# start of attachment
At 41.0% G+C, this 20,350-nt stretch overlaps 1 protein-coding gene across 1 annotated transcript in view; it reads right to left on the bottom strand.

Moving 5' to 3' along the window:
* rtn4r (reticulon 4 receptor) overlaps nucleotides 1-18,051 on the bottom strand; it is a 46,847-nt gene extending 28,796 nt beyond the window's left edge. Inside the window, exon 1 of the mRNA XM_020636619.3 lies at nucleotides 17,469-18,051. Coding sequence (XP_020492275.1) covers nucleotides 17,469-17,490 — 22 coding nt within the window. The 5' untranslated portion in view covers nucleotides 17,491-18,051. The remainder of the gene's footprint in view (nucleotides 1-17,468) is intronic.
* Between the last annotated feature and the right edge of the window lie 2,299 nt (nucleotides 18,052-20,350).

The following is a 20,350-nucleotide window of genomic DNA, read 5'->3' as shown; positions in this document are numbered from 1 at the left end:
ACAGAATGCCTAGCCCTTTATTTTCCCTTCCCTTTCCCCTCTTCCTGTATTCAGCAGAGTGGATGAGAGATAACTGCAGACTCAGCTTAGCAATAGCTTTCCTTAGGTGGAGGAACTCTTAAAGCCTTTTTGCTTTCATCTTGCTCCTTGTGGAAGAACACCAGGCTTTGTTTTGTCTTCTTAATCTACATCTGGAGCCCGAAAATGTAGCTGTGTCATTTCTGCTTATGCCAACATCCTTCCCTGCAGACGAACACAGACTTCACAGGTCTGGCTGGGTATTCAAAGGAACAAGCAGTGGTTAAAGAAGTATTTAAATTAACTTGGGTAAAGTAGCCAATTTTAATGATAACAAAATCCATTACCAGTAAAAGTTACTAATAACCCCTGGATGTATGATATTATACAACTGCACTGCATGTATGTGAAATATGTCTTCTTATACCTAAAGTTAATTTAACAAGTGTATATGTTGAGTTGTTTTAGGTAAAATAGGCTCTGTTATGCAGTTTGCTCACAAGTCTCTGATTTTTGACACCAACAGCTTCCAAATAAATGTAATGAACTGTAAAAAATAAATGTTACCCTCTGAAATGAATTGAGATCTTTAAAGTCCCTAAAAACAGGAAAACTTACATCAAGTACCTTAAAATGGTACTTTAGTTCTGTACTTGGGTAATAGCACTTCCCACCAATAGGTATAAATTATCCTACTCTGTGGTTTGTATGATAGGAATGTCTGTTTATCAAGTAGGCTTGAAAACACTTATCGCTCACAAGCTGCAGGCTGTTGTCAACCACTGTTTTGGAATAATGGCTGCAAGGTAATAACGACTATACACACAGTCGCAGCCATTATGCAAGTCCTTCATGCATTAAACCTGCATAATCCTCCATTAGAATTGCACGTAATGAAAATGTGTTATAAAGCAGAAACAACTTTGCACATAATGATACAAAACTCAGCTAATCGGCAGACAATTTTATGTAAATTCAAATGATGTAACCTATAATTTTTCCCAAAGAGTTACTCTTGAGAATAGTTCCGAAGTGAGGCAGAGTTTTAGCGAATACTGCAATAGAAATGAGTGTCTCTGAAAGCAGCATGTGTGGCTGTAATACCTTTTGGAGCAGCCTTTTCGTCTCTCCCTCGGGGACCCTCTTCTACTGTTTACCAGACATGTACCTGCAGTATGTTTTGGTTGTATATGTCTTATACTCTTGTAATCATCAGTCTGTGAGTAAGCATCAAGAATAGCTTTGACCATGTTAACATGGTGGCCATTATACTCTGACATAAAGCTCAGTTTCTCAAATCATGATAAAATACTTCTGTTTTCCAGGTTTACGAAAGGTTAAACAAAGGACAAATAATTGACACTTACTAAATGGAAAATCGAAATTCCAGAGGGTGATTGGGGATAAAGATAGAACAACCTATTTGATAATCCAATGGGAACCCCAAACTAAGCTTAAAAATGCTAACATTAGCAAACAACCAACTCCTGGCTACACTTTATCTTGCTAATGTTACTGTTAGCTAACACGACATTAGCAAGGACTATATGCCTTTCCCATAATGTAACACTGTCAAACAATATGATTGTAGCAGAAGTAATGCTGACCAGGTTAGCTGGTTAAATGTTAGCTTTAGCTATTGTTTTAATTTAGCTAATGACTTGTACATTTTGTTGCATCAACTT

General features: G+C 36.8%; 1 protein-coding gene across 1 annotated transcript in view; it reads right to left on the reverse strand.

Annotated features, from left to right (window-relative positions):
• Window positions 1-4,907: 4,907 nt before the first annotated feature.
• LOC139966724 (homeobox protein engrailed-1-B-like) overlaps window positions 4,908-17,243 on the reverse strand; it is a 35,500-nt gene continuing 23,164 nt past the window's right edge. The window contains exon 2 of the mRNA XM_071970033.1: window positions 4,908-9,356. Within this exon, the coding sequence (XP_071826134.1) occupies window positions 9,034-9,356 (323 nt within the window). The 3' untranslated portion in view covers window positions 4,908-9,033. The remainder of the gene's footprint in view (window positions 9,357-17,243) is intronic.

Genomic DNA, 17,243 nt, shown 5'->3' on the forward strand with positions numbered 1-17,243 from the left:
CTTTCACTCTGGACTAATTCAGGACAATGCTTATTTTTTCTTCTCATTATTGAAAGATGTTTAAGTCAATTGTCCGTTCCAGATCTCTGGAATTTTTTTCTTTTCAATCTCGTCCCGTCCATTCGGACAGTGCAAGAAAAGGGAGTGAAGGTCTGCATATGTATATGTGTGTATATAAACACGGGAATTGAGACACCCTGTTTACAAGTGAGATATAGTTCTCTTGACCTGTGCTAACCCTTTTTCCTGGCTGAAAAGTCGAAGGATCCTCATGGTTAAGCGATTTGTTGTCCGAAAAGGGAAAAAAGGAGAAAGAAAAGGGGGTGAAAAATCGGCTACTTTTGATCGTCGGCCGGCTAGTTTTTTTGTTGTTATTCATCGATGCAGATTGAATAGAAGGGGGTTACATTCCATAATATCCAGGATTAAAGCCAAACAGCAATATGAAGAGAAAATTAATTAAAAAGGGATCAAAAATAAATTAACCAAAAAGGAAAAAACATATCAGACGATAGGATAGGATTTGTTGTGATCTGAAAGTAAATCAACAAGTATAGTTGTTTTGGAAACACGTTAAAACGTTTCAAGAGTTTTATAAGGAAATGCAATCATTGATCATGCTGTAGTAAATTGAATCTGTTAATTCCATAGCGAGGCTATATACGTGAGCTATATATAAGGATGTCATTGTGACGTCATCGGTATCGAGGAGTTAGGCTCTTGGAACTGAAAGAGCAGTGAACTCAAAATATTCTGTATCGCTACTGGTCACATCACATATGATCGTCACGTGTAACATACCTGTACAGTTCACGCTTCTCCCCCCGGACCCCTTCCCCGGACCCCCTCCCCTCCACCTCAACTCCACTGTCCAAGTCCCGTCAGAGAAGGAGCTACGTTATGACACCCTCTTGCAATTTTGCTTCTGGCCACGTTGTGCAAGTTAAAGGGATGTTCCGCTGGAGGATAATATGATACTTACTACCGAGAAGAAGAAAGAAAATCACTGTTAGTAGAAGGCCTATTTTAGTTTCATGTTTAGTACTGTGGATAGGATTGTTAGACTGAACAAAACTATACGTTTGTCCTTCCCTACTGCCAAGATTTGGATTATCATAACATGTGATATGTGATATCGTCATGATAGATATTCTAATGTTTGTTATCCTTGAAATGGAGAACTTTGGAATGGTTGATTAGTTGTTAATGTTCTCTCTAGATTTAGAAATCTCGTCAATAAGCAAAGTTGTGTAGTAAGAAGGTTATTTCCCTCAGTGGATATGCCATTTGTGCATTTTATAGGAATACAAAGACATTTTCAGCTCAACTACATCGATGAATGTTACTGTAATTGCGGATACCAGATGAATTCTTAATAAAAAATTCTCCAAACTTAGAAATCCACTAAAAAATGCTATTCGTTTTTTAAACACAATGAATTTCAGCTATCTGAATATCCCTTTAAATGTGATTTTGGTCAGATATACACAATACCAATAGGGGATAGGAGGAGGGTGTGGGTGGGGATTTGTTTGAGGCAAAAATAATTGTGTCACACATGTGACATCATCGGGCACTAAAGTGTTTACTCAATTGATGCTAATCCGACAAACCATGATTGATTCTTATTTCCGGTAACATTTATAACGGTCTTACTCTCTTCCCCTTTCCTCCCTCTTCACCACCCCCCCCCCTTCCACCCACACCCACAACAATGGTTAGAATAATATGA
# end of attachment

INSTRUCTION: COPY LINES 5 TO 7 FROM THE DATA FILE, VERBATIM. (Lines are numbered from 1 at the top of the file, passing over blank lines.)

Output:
The following is a 20,350-nucleotide window of genomic DNA, read 5'->3' as shown; positions in this document are numbered from 1 at the left end:
ACAGAATGCCTAGCCCTTTATTTTCCCTTCCCTTTCCCCTCTTCCTGTATTCAGCAGAGTGGATGAGAGATAACTGCAGACTCAGCTTAGCAATAGCTTTCCTTAGGTGGAGGAACTCTTAAAGCCTTTTTGCTTTCATCTTGCTCCTTGTGGAAGAACACCAGGCTTTGTTTTGTCTTCTTAATCTACATCTGGAGCCCGAAAATGTAGCTGTGTCATTTCTGCTTATGCCAACATCCTTCCCTGCAGACGAACACAGACTTCACAGGTCTGGCTGGGTATTCAAAGGAACAAGCAGTGGTTAAAGAAGTATTTAAATTAACTTGGGTAAAGTAGCCAATTTTAATGATAACAAAATCCATTACCAGTAAAAGTTACTAATAACCCCTGGATGTATGATATTATACAACTGCACTGCATGTATGTGAAATATGTCTTCTTATACCTAAAGTTAATTTAACAAGTGTATATGTTGAGTTGTTTTAGGTAAAATAGGCTCTGTTATGCAGTTTGCTCACAAGTCTCTGATTTTTGACACCAACAGCTTCCAAATAAATGTAATGAACTGTAAAAAATAAATGTTACCCTCTGAAATGAATTGAGATCTTTAAAGTCCCTAAAAACAGGAAAACTTACATCAAGTACCTTAAAATGGTACTTTAGTTCTGTACTTGGGTAATAGCACTTCCCACCAATAGGTATAAATTATCCTACTCTGTGGTTTGTATGATAGGAATGTCTGTTTATCAAGTAGGCTTGAAAACACTTATCGCTCACAAGCTGCAGGCTGTTGTCAACCACTGTTTTGGAATAATGGCTGCAAGGTAATAACGACTATACACACAGTCGCAGCCATTATGCAAGTCCTTCATGCATTAAACCTGCATAATCCTCCATTAGAATTGCACGTAATGAAAATGTGTTATAAAGCAGAAACAACTTTGCACATAATGATACAAAACTCAGCTAATCGGCAGACAATTTTATGTAAATTCAAATGATGTAACCTATAATTTTTCCCAAAGAGTTACTCTTGAGAATAGTTCCGAAGTGAGGCAGAGTTTTAGCGAATACTGCAATAGAAATGAGTGTCTCTGAAAGCAGCATGTGTGGCTGTAATACCTTTTGGAGCAGCCTTTTCGTCTCTCCCTCGGGGACCCTCTTCTACTGTTTACCAGACATGTACCTGCAGTATGTTTTGGTTGTATATGTCTTATACTCTTGTAATCATCAGTCTGTGAGTAAGCATCAAGAATAGCTTTGACCATGTTAACATGGTGGCCATTATACTCTGACATAAAGCTCAGTTTCTCAAATCATGATAAAATACTTCTGTTTTCCAGGTTTACGAAAGGTTAAACAAAGGACAAATAATTGACACTTACTAAATGGAAAATCGAAATTCCAGAGGGTGATTGGGGATAAAGATAGAACAACCTATTTGATAATCCAATGGGAACCCCAAACTAAGCTTAAAAATGCTAACATTAGCAAACAACCAACTCCTGGCTACACTTTATCTTGCTAATGTTACTGTTAGCTAACACGACATTAGCAAGGACTATATGCCTTTCCCATAATGTAACACTGTCAAACAATATGATTGTAGCAGAAGTAATGCTGACCAGGTTAGCTGGTTAAATGTTAGCTTTAGCTATTGTTTTAATTTAGCTAATGACTTGTACATTTTGTTGCATCAACTT

General features: G+C 36.8%; 1 protein-coding gene across 1 annotated transcript in view; it reads right to left on the reverse strand.